Daily Titan | Honors Program to offer intersession courses

Author: Roberto Muniz

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The University Honors Program will offer its first intersession course, 101B, during session B from Jan. 3 through Jan. 20.

There are two reasons for why the intersession course had not been offered before, according to Sandra Perez, director of the University Honors Program.

“One is tradition, honors courses have traditionally only been offered in the fall and spring,” Perez said. “The other piece is absolutely funding.”

The University Honors Program is transitioning from a traditional approach of only fall and spring classes to doing more to allow its students to achieve graduation at the time that they choose.

When Perez first came to the University Honors Program, she said that she heard its offerings were difficult for certain majors; in particular, to engineering and art major students.

Honors students are concerned with graduating on time, and by providing them with an intersession course, it allows students to move on to graduation quicker, Perez said.

“One of the goals (aligns) with the university goal to support our students in graduating as soon as they would like to or able to,” Perez said.

Offering an intersession course extends the same flexibility to honors students as the overall university offers, Perez said.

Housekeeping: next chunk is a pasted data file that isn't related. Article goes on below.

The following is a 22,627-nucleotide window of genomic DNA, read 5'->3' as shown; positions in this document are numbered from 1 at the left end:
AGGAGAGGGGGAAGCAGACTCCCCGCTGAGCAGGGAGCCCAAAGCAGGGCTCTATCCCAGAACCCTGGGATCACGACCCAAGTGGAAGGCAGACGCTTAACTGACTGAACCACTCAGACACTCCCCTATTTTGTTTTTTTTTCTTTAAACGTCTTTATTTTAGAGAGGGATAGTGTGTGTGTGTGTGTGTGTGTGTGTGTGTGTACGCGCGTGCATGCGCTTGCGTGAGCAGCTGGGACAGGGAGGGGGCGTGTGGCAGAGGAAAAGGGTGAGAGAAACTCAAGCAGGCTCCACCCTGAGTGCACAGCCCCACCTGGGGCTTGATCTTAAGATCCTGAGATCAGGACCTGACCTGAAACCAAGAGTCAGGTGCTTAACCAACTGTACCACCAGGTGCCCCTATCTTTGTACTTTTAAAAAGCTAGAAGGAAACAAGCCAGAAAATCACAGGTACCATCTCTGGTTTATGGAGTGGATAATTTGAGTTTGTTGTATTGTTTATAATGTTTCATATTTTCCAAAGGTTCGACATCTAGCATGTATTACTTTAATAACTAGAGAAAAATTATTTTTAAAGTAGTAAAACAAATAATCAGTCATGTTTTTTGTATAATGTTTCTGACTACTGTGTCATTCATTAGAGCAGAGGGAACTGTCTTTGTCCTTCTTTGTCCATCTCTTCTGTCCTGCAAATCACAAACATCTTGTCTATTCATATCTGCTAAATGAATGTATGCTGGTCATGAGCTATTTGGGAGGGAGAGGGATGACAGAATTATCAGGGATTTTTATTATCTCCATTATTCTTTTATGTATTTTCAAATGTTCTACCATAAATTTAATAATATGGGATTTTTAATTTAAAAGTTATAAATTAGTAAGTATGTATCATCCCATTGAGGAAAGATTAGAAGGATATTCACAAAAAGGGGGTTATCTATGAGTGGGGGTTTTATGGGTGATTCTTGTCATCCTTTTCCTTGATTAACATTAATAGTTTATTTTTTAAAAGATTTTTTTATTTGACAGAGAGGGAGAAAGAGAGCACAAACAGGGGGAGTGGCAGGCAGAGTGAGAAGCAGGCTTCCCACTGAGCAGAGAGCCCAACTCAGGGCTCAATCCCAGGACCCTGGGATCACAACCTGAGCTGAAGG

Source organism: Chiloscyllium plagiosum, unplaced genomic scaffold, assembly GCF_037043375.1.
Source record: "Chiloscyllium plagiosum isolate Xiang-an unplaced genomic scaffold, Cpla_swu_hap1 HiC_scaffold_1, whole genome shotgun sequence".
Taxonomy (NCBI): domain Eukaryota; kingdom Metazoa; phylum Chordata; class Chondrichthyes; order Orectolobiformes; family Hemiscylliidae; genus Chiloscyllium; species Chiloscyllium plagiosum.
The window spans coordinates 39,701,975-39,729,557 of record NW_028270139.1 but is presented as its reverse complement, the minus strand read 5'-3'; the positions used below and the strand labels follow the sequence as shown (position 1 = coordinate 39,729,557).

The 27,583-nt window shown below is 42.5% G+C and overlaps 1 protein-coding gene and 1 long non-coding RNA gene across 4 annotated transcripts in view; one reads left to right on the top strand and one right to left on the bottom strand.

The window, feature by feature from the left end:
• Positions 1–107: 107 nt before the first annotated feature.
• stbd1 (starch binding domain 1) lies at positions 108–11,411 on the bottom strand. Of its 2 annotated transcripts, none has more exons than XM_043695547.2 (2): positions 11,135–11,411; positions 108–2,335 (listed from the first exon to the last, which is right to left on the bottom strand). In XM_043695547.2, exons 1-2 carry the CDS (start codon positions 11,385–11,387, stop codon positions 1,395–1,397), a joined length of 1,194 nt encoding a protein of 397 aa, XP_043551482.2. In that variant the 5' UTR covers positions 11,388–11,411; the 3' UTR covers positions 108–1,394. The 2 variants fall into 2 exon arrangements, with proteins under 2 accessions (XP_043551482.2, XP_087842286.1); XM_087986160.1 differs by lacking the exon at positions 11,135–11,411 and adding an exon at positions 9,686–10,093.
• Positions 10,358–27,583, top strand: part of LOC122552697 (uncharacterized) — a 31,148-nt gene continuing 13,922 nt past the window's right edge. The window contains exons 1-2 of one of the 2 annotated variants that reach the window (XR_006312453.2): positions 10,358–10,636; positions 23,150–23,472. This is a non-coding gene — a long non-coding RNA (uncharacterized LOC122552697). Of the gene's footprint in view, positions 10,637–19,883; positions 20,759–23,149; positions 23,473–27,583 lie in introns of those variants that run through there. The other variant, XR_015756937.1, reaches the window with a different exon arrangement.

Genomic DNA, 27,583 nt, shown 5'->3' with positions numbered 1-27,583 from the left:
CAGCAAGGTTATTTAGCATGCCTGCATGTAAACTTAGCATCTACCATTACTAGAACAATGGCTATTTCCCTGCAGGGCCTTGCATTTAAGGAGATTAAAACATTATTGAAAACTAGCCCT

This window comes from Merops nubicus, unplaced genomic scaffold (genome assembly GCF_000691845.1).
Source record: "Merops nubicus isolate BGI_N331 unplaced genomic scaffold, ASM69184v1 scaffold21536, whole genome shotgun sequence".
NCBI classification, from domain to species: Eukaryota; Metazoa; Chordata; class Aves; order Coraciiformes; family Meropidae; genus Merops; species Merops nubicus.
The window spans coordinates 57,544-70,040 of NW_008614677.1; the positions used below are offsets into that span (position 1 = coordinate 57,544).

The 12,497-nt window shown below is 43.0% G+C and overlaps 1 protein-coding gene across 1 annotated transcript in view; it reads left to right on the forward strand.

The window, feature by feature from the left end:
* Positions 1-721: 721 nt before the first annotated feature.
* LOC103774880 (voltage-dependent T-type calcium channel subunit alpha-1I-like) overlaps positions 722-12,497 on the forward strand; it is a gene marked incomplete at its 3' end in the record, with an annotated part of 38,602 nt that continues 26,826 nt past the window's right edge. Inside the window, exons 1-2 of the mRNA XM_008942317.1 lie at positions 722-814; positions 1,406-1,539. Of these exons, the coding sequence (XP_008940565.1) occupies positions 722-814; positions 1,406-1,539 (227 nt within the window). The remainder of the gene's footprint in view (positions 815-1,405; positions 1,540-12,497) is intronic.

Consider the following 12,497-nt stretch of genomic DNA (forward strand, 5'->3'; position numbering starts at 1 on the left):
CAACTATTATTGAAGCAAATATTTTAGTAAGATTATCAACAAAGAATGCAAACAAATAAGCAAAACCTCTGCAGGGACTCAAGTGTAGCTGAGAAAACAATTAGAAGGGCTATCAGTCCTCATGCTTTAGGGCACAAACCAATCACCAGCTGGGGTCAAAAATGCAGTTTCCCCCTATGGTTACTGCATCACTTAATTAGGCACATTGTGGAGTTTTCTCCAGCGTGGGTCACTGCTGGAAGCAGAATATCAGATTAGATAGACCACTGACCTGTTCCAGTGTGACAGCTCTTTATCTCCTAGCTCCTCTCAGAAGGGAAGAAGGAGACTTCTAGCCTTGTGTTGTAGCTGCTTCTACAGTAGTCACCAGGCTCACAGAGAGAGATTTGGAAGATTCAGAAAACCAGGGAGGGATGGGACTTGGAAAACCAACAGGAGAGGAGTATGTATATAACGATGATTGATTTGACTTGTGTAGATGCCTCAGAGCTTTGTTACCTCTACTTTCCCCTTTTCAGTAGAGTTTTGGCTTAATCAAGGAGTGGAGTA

The planning process to get an intersession started begins in May when the University of Extended Education (UEE) reaches out to each departments’ chairs and deans, according to Karen McKinley, director of Summer Session, Intersession and Special Session Classes.

Beginning this past August, the UEE started the process of scheduling into Titan Online, McKinley said.

McKinley said the process of getting an intersession course begins with an academic department scheduling the intersession classes they want.

Michelle Hernandez, program analyst/specialist for Summer Session, Intersession and Special Session classes, said she’s a facilitator of the schedule and that all departments send her the proposed schedules.

Hernandez’s job include double checking all the classes scheduled are correct.

According to McKinley, there can be concerns when creating an intersession course, such as making sure there’s enough time in the session to teach the course and provide students a good learning experience.

“I’ve been overseeing intersession for many years and I don’t think we’ve ever done an honors class,” McKinley said.

The course is expected to accept about 15 students which is a common cap in honors classes.

“I’m committed to making changes that better serve honors students and I think this is one of them, and there shall be more to come,” Perez said.

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